Although tea was discovered in China nearly five thousand years ago, it took several thousand years before the plant, Camellia sinensis, found its way to other parts of the world.
Today, tea is grown on a commercial scale in approximately three dozen countries from China to Argentina and Nepal to South Africa.
How Tea Is Made
Every kind of tea comes from one plant, the Camellia sinensis. The different types of tea available are created after the leaf is picked, and how it’s processed.
Specifically, tea processing involves different manners and degree of oxidation of the leaves, stopping the oxidation, forming the tea and drying it.
The tea leaf from any tea farm will change slightly every year. Just like the grapes from a good wine, slight changes in climate and soil conditions will affect the tea plant and ultimately the flavour from the leaf.
Popular Types Of Tea & Where It Comes From
Each type of tea has its own characteristics including a different taste and differing health benefits. After water, it is the most widely consumed drink in the world.
As mentioned before, tea is thought to have originated in China, where it may have been used as a medicinal drink to help prevent disease or as a treatment.
Tea came to the West via Portuguese priests and merchants, who introduced it during the 16th century.
Drinking tea became fashionable among Britons during the 17th century, who then started large scale production and commercialization of the plant in India to bypass a Chinese monopoly at that time.
There are many different types of tea, but here are some of the most popular:
Black tea is a heavily oxidised tea, the enzymes are really aloud to work their magic inside the leaf and are left to dry for a long period of time.
It’s warmed and aloud to go soft, and then the leaf goes a lovely dark/coppery colour that we know so well.
Green tea isn’t oxidised at all, so they remain a really beautiful green. It’s heated, which locks in the colour and flavour.
It’s very delicately picked and a good green tea will usually be off the very tops of the plant.
Oolong tea is a semi-oxidised tea, so you get a lovely creamy/sweet flavour.
Due to how oolong tea is processed, the leaf will vary in colour. Some of the leaves will end up being quite green and some almost black.
The colour and flavour depends on how long the leaf is oxidised, as with oolong, this will also vary depending on the blend and your personal taste.
White tea is probably the purest form of tea you can get, the leaves and buds are allowed to wither and dry in natural sunlight. Some special white teas are dried under moonlight.
The name “white tea” derives from the fine silvery-white hairs on the unopened buds of the tea plant, which gives the plant a whitish appearance.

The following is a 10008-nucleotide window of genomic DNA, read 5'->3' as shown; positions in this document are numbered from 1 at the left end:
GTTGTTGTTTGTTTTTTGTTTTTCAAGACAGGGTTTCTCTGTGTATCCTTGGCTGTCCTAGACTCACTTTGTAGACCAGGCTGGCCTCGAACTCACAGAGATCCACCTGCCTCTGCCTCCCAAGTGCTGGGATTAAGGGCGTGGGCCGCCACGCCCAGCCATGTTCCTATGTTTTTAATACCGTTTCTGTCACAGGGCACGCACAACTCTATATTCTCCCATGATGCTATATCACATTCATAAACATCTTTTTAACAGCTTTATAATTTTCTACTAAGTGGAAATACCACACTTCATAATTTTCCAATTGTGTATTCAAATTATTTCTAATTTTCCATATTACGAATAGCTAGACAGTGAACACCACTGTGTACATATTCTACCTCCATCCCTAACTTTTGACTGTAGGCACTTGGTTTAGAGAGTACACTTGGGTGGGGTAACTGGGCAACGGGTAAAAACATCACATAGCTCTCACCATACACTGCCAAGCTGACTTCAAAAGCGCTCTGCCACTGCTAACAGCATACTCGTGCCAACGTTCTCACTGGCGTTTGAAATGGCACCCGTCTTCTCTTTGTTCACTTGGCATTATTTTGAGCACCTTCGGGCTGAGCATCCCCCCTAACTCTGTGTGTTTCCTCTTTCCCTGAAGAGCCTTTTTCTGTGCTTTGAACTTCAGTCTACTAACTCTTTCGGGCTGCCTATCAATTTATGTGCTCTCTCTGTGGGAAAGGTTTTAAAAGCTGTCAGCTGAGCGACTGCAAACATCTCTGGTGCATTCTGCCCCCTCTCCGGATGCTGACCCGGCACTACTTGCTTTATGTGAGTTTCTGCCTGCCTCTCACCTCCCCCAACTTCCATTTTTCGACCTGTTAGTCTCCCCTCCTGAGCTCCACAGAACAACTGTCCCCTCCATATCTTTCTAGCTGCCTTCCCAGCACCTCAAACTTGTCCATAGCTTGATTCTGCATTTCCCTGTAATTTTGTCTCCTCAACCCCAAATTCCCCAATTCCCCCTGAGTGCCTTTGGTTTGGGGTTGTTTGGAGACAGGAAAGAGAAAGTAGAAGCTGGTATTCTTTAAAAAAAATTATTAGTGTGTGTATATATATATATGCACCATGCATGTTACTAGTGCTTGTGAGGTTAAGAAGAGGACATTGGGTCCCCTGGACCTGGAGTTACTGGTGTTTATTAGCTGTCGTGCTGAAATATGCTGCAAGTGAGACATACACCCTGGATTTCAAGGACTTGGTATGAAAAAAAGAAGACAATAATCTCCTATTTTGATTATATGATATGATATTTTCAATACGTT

Herbal teas are not officially a tea, this is because it doesn’t actually use the leaf of the Camellia sinensis plant, and it’s sometimes referred to as tisane tea.
Herbal teas, or herbal infusions, consist of pure herbs, flowers, and fruits.
Mixed Blend Teas
You can mix and match different teas together to create unique blends.
It’s also a way of making sure you have a consistent blend year after year, as crops can vary due to slight changes in climate and soil conditions.
Scented & Flavoured Teas
Many teas are flavoured directly with flowers, herbs, spices, or even smoke. Some teas, with more specialized flavours, are produced by adding of flavourants or perfumes. A variety of flowers are used to flavour teas.
The most popular of these teas include the flowers of the following:
Spread with jasmine flowers while oxidizing, and occasionally some are left in the tea as a decoration. Jasmine is most commonly used to flavour green teas to produce jasmine tea.
In China, osmanthus tea is produced by combining dried sweet Osmanthus fragrans flowers with black or green tea leaves in much the same manner the more familiar jasmine tea combines jasmine flowers with tea leaves.
The flowers are spread while oxidizing, and occasionally some are left in the tea as a decoration. This flower gives the tea a mild peach flavour. It is the second most popular scented tea (after jasmine) in China.
Spread with rose flowers while oxidizing, occasionally some are left in the tea as a decoration. In China, roses are usually used to scent black tea and the resulting tea is called rose congou.
The flowers are often brewed alone but it is also commonly mixed with pu-erh tea to make chrysanthemum pu-erh.
Vietnamese lotus tea is made by stuffing green tea leaves into the blossom of Nelumbo nucifera and allowing the scent to be absorbed overnight.
Another common technique for making this tea is by jarring or baking the tea leaves with the fragrant stamens of the flower multiple times.